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Doing Business Should Stop Promoting Tax Competition

NEW YORK – The World Bank Group has just released Doing Business 2017: Equal Opportunity for All, the latest version of its flagship report. According to the Bank, the annual report is one of the world’s most influential policy publications, as it encourages countries to reduce the regulatory burden on the private sector. But there is a serious flaw in the report’s formula: the way it treats corporate taxation.

Doing Business reports rate 11 areas of business regulation in 190 countries, using data on compliance burdens collected by PricewaterhouseCoopers (PwC). The Bank then formulates an overall score that supposedly reflects the ease of conducting commercial activities, and ranks countries according to that score. The lower the regulatory burden on businesses, the higher a country ranks.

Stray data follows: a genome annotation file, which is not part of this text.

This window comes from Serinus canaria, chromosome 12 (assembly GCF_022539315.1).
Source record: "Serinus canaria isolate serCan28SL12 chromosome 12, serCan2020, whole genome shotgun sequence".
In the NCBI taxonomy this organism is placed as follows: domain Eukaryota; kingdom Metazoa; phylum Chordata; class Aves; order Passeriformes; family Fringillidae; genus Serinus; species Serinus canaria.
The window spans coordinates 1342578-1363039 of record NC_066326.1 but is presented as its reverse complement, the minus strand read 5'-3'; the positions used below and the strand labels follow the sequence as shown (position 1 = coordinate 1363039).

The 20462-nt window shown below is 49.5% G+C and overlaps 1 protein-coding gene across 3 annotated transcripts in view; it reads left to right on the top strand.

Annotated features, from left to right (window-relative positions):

The problem is that “regulatory burden,” according to Doing Business, includes the collection of taxes that are necessary to fund public infrastructure and basic social services – both of which are critical to enhance growth and employment. Even the report recognizes that, for most economies, taxes are the main source of the government revenues needed to fund “projects related to health care, education, public transport, and unemployment benefits, among others.”

Beyond promoting budget-straining tax competition among countries, Doing Business exaggerates the tax burden on companies. For one thing, it considers all the kinds of taxes firms might pay – not just corporate income tax.